iPad gouges netbook sales
Punters keep taking the tablets
Tablets look set to displace the netbook, if figures from market watcher DisplaySearch are to be believed.
DisplaySearch tracks all mobile computer sales, from netbooks through ultra-portables right the way up to desktop replacement behemoths.
The telling figures are netbooks' share of the overall mobile computer market. According to DisplaySearch's data, this rose from just under 14 per cent in Q3 2008 to around 20 per cent in Q2 2009 - this time last year. Since then the share figure has stayed static at just over 20 per cent.
Netbook and tablet combined share of portable PC market
Ignore the dip in Q1 2009, and the figure has been roughly the same since Q4 2008.
This shows netbooks have found their niche - though at a fifth of the mobile computer market, it's a big one.
But now tablets, and the iPad in particular, are eating into netbook sales.
DisplaySearch puts the Apple gadget's share of the netbook segment at 6.5 per cent in Q1 2010 - Apple shipped 700,000 of them into retail channels - rising to 30 per cent in Q2, though that remains a forecast aS the quarter's not done yet.
Crucially, that plateau share of the overall portable PC arena includes tablets. So iPad sales have come primarily at the cost of netbook sales, eating into the latter to keep the overall group's market share the same.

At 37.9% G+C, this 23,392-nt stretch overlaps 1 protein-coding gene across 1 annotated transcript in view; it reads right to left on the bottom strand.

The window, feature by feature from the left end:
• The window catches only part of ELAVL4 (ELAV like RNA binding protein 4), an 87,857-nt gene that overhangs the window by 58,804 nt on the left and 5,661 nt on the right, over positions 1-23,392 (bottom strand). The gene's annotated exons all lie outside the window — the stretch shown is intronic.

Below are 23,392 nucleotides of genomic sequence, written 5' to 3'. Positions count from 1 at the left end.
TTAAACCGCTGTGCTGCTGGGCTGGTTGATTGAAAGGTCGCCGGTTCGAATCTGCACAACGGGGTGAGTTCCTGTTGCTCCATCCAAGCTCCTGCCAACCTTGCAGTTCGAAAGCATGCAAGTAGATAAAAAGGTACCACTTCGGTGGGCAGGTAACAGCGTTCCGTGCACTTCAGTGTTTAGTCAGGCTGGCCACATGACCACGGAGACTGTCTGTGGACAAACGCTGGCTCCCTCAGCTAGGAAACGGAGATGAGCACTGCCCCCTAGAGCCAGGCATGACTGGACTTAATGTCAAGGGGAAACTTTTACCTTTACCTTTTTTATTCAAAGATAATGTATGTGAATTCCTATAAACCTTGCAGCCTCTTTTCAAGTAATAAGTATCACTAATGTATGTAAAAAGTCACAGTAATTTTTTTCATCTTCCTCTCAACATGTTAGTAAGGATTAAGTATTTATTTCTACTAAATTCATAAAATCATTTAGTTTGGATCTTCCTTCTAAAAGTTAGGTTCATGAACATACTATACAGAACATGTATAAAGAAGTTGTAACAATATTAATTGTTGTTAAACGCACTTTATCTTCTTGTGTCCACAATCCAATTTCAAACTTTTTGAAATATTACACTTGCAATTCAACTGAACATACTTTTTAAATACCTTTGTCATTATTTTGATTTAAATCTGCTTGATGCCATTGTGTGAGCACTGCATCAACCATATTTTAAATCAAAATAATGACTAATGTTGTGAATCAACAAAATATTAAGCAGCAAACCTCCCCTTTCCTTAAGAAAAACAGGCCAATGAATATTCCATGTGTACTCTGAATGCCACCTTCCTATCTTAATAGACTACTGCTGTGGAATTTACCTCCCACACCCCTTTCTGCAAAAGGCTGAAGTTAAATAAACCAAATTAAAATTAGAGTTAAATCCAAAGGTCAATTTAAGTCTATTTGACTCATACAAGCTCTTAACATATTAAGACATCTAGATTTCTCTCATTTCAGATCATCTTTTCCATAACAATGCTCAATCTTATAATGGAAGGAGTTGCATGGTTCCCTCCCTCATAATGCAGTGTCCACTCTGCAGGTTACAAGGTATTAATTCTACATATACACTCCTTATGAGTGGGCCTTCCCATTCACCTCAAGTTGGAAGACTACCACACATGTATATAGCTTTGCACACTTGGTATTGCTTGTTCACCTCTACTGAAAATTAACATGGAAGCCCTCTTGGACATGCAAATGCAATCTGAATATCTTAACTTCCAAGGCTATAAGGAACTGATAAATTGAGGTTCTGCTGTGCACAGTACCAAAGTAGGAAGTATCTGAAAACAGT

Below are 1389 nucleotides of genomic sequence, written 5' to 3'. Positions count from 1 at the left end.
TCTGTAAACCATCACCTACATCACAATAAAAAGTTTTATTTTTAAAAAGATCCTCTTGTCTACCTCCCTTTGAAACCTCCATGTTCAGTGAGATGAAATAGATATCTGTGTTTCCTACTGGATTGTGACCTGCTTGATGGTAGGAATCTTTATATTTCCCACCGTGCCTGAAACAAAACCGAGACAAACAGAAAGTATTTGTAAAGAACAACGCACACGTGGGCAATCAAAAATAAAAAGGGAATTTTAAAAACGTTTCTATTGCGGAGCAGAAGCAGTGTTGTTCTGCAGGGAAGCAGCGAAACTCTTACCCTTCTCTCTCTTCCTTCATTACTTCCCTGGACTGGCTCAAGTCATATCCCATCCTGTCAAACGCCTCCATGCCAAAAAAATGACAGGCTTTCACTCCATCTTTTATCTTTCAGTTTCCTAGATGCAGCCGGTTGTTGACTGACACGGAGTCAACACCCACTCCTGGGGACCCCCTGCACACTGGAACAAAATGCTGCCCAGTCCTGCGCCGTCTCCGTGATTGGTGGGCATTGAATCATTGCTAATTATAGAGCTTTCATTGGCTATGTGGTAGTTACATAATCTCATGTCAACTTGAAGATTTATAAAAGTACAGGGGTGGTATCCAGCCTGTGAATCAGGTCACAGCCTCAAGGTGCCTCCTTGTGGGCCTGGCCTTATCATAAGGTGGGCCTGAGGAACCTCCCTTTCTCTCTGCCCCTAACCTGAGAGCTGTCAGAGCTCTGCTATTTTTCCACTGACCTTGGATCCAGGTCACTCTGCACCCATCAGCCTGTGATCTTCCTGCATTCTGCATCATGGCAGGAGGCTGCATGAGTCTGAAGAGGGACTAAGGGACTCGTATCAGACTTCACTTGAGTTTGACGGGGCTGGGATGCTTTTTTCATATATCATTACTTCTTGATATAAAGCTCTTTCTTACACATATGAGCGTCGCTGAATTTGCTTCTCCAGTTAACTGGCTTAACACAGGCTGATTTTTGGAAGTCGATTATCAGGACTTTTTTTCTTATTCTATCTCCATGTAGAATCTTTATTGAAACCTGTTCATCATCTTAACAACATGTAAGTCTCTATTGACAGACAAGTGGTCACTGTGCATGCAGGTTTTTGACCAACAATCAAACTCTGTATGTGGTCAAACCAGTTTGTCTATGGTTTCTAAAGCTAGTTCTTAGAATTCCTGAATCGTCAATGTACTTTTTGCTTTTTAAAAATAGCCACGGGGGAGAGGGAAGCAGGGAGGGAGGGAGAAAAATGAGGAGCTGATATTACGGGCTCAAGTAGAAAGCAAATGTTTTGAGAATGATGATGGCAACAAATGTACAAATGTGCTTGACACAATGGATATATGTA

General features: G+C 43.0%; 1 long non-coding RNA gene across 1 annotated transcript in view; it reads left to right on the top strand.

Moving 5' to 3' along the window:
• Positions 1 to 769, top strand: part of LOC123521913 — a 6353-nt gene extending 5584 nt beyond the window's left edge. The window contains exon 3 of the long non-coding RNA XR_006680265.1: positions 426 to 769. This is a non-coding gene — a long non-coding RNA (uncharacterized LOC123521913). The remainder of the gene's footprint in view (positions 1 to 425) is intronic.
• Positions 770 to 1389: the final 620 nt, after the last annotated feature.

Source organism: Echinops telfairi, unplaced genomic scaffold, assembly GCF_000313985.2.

That's just the iPad - more tablets are coming, from HP and Samsung to name but two.
Netbook and iPad shipment volumes
Note: Q2 2010 figures are forecasts
Of course, some folk use netbooks as compact notebooks rather than media consumption and communications tools, which is the role the iPad has been given. But it's clear from DisplaySearch's numbers that the other group of users and buyers - those who might have bought a netbook simply for browsing, Tweeting and so forth - are turning to tablets.
If that were not the case, then Apple's sales would simply add to the total, boosting the netbook/tablet group's share of the total mobile computer market, but DisplaySearch's number show that wasn't the case. Equally, there's been no huge leap in overall mobile PC sales to allow the unchanged netbook and additional iPad sales to together retain the almost exactly same market share as the pre-iPad days showed. That's too much of a coincidence for us.
Clearly, then, the iPad isn't only being bought by fanboys.
Still, the real test for Apple will be when its offering gets some proper competition. Even if it doesn't, that's still not good news for netbook makers. ®